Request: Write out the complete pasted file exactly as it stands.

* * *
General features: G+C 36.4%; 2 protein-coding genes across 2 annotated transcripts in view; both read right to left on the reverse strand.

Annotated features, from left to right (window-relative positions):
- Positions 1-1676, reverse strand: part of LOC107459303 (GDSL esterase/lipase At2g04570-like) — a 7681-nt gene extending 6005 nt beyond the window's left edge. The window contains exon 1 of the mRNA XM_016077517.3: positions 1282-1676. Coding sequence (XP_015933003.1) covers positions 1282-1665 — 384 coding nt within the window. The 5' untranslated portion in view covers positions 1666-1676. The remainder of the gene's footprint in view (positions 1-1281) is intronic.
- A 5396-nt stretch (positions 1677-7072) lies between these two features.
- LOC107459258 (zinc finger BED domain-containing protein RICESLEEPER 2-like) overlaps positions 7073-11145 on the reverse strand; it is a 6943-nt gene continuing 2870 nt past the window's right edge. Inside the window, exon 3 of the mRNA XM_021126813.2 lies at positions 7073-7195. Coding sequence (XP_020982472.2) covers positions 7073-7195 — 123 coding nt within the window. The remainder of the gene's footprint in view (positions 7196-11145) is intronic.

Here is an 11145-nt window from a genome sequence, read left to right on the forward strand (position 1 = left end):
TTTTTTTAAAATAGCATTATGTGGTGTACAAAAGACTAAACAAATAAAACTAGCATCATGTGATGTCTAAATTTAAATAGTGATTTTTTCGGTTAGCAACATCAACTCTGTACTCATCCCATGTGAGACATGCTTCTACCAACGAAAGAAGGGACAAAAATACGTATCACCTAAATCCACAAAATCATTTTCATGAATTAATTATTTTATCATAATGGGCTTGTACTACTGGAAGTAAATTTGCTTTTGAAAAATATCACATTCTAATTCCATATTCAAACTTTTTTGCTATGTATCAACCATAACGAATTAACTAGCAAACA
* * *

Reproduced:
General features: G+C 36.4%; 2 protein-coding genes across 2 annotated transcripts in view; both read right to left on the reverse strand.

Annotated features, from left to right (window-relative positions):
- Positions 1-1676, reverse strand: part of LOC107459303 (GDSL esterase/lipase At2g04570-like) — a 7681-nt gene extending 6005 nt beyond the window's left edge. The window contains exon 1 of the mRNA XM_016077517.3: positions 1282-1676. Coding sequence (XP_015933003.1) covers positions 1282-1665 — 384 coding nt within the window. The 5' untranslated portion in view covers positions 1666-1676. The remainder of the gene's footprint in view (positions 1-1281) is intronic.
- A 5396-nt stretch (positions 1677-7072) lies between these two features.
- LOC107459258 (zinc finger BED domain-containing protein RICESLEEPER 2-like) overlaps positions 7073-11145 on the reverse strand; it is a 6943-nt gene continuing 2870 nt past the window's right edge. Inside the window, exon 3 of the mRNA XM_021126813.2 lies at positions 7073-7195. Coding sequence (XP_020982472.2) covers positions 7073-7195 — 123 coding nt within the window. The remainder of the gene's footprint in view (positions 7196-11145) is intronic.

Here is an 11145-nt window from a genome sequence, read left to right on the forward strand (position 1 = left end):
TTTTTTTAAAATAGCATTATGTGGTGTACAAAAGACTAAACAAATAAAACTAGCATCATGTGATGTCTAAATTTAAATAGTGATTTTTTCGGTTAGCAACATCAACTCTGTACTCATCCCATGTGAGACATGCTTCTACCAACGAAAGAAGGGACAAAAATACGTATCACCTAAATCCACAAAATCATTTTCATGAATTAATTATTTTATCATAATGGGCTTGTACTACTGGAAGTAAATTTGCTTTTGAAAAATATCACATTCTAATTCCATATTCAAACTTTTTTGCTATGTATCAACCATAACGAATTAACTAGCAAACA